Hutchins School

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The Hutchins School
Badge of the Hutchins School, Hobart, Tasmania.jpg
Sandy Bay, Tasmania
Australia Australia
Coordinates 42°54′21″S 147°19′46″E / 42.90583°S 147.32944°E / -42.90583; 147.32944Coordinates: 42°54′21″S 147°19′46″E / 42.90583°S 147.32944°E / -42.90583; 147.32944
Type Independent, Day & Boarding
Motto Latin: Vivit Post Funera Virtus
(Character Lives After Death)
Denomination Anglican
Established 1846
Sister school St Michael's Collegiate School
Chairman Marcus Haward
Headmaster Dr Robert McEwan EdD
Chaplain Rev. Lee Weissel
Employees ~250[1]
Gender Boys
Enrolment ~1,000 (K-12)
Colour(s) Pink, Black & Gold[2]
Athletics conference SATIS

The Hutchins School is an Anglican, day and boarding school for boys from Pre-Kindergarten to Year 12. Established in 1846, Hutchins is one of the oldest continually operating schools in Australia. The School’s students consistently rank amongst the highest academic achievers in Tasmania and nationally. The school boasts 23 Rhodes Scholars. Located in Tasmania, five kilometres from the CBD of Hobart, The Hutchins School offers facilities including classrooms, science and computer laboratories, libraries, a performing arts centre and multiple sporting grounds. International students reside in the School’s boarding facility, ‘Burbury House’ which in 2012 underwent a full refit and refurbishment. Hutchins is a founding-member of the International Boys’ Schools Coalition (IBSC),[3] an accredited member of the Council of International Schools (CIS)[4] and a member of Independent Schools Tasmania (IST).[5]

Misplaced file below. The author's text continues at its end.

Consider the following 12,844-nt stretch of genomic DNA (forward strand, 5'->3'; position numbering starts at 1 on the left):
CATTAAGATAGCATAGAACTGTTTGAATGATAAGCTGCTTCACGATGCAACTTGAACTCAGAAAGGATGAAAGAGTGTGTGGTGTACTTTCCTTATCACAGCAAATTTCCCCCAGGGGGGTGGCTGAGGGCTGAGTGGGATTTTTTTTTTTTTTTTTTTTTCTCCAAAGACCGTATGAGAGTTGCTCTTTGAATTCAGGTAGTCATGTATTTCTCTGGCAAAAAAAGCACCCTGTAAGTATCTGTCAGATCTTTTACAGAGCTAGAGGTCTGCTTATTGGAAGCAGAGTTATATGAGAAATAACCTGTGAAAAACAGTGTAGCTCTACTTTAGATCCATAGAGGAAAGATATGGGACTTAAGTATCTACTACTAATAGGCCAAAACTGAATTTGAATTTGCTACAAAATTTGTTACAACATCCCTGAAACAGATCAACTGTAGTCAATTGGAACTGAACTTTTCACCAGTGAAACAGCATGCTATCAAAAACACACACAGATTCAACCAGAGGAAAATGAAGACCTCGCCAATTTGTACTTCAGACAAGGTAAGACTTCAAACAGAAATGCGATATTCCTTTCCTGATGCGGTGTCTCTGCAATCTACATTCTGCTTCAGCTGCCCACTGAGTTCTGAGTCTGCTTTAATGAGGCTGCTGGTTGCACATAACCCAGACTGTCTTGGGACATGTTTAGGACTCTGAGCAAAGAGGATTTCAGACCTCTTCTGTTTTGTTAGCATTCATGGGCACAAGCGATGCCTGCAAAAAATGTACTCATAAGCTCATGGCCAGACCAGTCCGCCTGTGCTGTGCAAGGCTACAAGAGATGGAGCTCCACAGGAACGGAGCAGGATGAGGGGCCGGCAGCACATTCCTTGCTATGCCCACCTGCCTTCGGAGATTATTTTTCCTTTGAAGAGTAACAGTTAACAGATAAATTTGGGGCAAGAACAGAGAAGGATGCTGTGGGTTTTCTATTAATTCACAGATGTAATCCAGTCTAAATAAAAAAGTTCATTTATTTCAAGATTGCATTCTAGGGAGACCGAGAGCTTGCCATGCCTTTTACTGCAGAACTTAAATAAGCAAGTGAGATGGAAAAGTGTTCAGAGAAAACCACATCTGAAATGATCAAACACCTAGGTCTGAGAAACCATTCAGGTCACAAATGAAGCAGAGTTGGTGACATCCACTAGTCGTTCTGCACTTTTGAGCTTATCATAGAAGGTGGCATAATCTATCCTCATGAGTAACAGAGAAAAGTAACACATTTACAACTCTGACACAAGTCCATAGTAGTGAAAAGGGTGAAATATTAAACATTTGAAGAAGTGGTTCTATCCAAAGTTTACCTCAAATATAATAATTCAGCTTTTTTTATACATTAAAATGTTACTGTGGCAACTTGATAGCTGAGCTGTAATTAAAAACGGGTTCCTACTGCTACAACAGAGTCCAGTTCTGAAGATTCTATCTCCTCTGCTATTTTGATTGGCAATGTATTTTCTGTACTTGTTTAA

The Hutchins School was established in 1846 at Hobart Town in memory of The Venerable William Hutchins, first Archdeacon of Van Diemen's Land. Arriving in the colony in 1837, Archdeacon Hutchins had worked tirelessly to establish a faithful ministry, erecting churches and schools and laying the foundation for secondary education under the auspices of the Church of England.[6]

The School commenced operations under Headmaster John Richard Buckland at Ingle Hall, a large Georgian house dating from 1811 which still stands in lower Macquarie Street, Hobart. Three years later it moved several blocks up Macquarie Street to a purpose-built schoolhouse designed by Tasmanian architect, William Archer.[6]

In the early days of many and varied schools and tenuous longevity, Hutchins survived by absorbing pupils, staff and plant of other less robust institutions, including Christ's College (1846-1912), The High School (1850–65), Horton College (1855-93) and Officer College (1888-1900). When Hutchins joined forces with Christ's College in 1912 it was the signal for Arthur Augustus Stephens to close Queen's College, founded by him in 1893, and accept the post of Vice-Master of Hutchins. In 1905 Hutchins amalgamated with Buckland's School, opened in 1893 by William Harvey Buckland, son of founding headmaster J R Buckland and brother of second headmaster John Vansittart Buckland. Hutchins would go on to absorb King's Grammar School (1907), Franklin House School (1917) and Apsley House School (1928), and affiliate with Gryce (1934) and Gladwyn (1937) Schools.[6]